120 pounds and falling.
I worry about these naps I’m taking, about whether they count as lethargy or if it’s just the result of getting very little sleep during the night. Last night I got four and a half, maybe five hours, sleeping briefly between ten and eleven thirty then tossing, turning, reading, writing, until just before one. Woke again at two with a need to relieve the pressure from my bladder, then asleep until the birds began shuffling about the tree at dawn, a few minutes before or after six. It was the most sleep I’d gotten in one night all this week.
A surprise bowel movement, yesterday, too. I’d been gassy all day and had an awareness of discomfort in my belly, but after a month of not eating, there’s usually some awareness of discomfort. It’s usually not worse than a rumbling gut, but sometimes it hurts a little, and – either way – you don’t judge it. It just is. Anyway, a little leaked out (disgusting, I know, but it happens to everyone some time or another) and I stripped down from the waist down and went for the bag-in-the-bucket. By no means a ‘biggun’, it was still, given the last time I’d put anything in, a big surprise. I feel altogether better, today, but still wary of passing errant gas.
Rose came to see me this morning. What a beautiful experience. What a beautiful woman. She is a dancer and she came to see me so that we could dance together while the light changed, and we did, too. On the promontory that is May’s landing, she and I danced improvisationally to the music of the wind, waves, and sun.
The effort of it almost made me black out a couple of times and Rose held me in her arms while I swooned with dizziness, but the feeling of expressing, the joy in movement for the sake of movement, the feeling of being in my body was so exquisite. At first, I was self-conscious and my hips reluctant to relax and although I never felt fully-balanced in the dance, I did relax some, and my hips and back opened up some, and I danced how I felt as the sun rose higher in the sky.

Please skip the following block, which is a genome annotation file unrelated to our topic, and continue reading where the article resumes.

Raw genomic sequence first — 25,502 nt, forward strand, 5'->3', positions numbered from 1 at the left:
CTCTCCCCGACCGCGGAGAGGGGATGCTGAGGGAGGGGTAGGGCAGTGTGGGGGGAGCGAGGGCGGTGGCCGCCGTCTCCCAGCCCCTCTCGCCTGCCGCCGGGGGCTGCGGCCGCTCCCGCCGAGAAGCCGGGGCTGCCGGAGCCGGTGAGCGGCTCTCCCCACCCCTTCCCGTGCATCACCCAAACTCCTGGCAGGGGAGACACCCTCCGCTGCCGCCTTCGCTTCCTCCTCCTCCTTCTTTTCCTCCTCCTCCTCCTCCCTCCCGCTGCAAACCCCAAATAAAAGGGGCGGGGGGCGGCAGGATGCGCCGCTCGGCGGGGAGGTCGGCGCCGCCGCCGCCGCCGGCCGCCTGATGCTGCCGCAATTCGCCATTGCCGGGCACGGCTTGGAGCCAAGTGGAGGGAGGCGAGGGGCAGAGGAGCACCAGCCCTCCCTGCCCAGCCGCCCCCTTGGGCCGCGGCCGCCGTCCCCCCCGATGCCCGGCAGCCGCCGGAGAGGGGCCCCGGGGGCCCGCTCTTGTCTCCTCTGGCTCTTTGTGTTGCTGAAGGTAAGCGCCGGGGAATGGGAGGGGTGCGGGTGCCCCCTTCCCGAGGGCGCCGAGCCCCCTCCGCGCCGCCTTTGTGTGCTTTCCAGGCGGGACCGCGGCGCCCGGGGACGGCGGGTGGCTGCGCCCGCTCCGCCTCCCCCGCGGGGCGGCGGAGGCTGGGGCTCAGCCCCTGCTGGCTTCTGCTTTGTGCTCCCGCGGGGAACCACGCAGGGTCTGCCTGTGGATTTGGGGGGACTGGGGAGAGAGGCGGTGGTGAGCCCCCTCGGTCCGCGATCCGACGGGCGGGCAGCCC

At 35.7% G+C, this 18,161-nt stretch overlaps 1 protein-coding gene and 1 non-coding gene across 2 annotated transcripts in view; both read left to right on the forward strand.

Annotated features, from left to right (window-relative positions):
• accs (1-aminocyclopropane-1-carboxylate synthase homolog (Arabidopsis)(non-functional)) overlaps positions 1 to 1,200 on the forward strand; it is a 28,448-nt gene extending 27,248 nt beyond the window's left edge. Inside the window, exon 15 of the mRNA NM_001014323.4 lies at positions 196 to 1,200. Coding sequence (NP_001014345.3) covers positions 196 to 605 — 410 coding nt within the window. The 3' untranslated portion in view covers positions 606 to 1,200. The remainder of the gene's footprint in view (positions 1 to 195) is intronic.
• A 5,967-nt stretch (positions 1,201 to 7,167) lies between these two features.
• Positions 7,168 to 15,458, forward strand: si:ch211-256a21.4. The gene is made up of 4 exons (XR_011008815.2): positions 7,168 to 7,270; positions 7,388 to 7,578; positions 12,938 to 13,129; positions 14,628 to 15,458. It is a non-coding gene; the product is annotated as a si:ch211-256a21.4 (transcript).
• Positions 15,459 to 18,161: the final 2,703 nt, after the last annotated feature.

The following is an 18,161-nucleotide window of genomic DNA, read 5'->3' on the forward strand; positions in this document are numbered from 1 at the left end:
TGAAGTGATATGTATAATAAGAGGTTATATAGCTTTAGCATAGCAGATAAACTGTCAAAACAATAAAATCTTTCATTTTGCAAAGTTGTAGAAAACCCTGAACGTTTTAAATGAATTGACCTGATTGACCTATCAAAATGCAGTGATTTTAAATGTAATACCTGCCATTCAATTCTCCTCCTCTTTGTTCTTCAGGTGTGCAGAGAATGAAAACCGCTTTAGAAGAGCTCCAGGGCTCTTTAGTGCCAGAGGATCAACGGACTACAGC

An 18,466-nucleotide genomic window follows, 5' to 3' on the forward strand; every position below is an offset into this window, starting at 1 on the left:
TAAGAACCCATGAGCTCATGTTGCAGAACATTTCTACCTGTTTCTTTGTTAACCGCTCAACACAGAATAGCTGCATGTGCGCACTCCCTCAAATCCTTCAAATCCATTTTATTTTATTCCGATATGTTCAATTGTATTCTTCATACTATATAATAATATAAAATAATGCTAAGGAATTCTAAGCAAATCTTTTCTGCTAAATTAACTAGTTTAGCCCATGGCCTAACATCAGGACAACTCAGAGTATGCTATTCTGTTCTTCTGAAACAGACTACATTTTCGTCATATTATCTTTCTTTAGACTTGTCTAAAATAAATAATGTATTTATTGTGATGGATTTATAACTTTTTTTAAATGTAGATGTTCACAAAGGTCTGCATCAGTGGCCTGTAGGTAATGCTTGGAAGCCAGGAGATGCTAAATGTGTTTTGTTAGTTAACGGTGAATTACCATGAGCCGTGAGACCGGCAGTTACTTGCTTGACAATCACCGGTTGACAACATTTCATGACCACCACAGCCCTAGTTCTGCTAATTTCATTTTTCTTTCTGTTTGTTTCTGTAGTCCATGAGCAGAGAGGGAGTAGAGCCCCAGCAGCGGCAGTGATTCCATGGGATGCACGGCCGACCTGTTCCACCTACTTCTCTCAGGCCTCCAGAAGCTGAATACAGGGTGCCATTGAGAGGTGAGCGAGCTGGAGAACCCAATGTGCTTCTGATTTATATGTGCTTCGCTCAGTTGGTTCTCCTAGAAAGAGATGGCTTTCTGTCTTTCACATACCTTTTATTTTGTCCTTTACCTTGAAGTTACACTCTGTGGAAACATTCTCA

Afterwards, we spent time in the tree together, flowing across its surfaces, branch to branch, up to where we could touch the canopy, down to where we could talk about gratitude, the play of giving and recieving, the playfulness of giving your gifts, the reward of attending appreciation. And then, she directed me in giving my love to the tree. The moment was wrapped in silk and sealed with sap. And that’s all you’re gonna get.
I finally hit one hundred and twenty pounds somewhere around Thanksgiving when I was sixteen years old. That year, I’d hit five foot three inches, finally growing taller than my five-two mother, and grateful for the height advantage. Although I’d outweighed her for almost two years and although I knew her crazy little hands couldn’t hurt me, my mom still scared me. She turned into a ferocious woman when angered, and her hands came flurrying at me when I got in trouble – for staying out at night, for sneaking out when grounded, when I got caught having done drugs – and the pained shouting, the cry of the victim emerging as she lost control, emerging from her twisted lips asking me why I would lie
or how I could do that to her
. And I hated disappointing her, but I was a teenager, living in the city, with wild friends and a curious confidence, willing to try most anything, sure I’d be fine.
I was fine, too. My screaming dervish of a mother was mostly a loving, docile woman with an easy temperament, but when I pushed her buttons (every few months), she got a little slappy. I used to choke down peanut butter sandwiches, literally choking on bites that would get caught, that wouldn’t wash down with milk, that would stop somewhere in my throat and stop my breath, force feeding myself so I would get heavy enough that my mothers tantrums would seem less weighty, that the mass of me would become more reassuring to me, more resistant to her furious martyrdom.
I don’t think my siblings knew much about this side of her although I know she and my elder brother got into a couple of times. Most of the time as i went through my teens, she was a silent smiling face, reading a book on the couch, smoking cigarettes, or taking an evening to smoke a joint.
Down to a hundred and twenty pounds and the memories that come back to me are those of a teen-ager in typical battle with a parent.
If we’d done things together, if we’d spent time one-on-one outside of the little ground floor apartment we shared, I might remember other things, but those were the exciting times we had together, those were the moments that we… Connected.
How sad. Yet, I remember her fondly for so many things and loved her deeply as the woman I knew. But it’s the memoir of the scale being told and what I might want to share… It just isn’t in this chapter.